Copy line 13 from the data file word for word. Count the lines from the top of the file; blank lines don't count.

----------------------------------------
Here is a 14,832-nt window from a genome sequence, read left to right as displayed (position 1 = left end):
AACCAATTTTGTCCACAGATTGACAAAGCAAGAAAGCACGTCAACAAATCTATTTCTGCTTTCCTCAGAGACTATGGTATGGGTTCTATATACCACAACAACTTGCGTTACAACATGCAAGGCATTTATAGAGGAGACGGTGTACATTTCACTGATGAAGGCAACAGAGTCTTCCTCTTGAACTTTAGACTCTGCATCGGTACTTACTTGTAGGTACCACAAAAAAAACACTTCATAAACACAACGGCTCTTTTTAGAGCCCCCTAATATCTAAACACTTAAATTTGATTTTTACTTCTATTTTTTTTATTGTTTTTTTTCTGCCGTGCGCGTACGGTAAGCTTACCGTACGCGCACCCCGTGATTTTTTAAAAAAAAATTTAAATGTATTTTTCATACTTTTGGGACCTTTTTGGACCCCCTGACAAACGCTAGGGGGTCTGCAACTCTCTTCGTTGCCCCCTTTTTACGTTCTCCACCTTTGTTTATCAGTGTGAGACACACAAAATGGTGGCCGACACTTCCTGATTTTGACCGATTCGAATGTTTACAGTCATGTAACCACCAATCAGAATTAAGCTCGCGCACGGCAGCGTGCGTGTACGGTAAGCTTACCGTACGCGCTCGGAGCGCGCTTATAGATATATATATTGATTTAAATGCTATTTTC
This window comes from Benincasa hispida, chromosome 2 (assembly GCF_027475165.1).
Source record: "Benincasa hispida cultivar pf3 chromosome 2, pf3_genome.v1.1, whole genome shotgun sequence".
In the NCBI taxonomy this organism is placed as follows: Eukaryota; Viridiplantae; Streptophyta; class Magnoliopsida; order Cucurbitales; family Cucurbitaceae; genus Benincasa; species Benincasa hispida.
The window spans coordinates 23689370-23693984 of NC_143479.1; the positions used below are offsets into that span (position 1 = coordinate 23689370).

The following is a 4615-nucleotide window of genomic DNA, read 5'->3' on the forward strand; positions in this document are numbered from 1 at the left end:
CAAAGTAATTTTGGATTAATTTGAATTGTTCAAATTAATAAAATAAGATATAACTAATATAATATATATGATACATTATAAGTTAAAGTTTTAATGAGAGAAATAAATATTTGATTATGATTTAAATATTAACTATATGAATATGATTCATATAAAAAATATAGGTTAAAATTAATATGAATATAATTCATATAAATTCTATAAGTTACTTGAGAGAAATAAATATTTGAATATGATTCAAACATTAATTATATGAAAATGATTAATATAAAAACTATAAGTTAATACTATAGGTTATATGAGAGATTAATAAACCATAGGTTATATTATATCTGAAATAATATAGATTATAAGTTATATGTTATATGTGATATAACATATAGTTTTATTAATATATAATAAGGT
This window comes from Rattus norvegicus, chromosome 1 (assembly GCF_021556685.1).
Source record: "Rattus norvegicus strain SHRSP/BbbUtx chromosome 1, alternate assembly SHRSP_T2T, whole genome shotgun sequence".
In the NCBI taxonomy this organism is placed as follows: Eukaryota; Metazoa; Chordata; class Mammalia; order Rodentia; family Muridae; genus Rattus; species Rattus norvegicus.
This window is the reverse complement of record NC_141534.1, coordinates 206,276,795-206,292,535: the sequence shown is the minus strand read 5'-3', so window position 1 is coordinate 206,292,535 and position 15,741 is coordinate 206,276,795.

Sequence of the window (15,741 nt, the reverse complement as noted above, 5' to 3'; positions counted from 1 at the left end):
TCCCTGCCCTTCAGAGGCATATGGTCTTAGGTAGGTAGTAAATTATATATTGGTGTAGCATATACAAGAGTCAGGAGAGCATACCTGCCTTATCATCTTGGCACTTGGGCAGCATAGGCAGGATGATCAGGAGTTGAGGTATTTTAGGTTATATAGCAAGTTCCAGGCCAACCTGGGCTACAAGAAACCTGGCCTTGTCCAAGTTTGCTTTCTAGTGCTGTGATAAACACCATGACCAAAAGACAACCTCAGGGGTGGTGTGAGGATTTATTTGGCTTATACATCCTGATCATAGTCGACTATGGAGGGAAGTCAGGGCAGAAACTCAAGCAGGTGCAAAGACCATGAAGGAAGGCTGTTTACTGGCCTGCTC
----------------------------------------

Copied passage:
Sequence of the window (15,741 nt, the reverse complement as noted above, 5' to 3'; positions counted from 1 at the left end):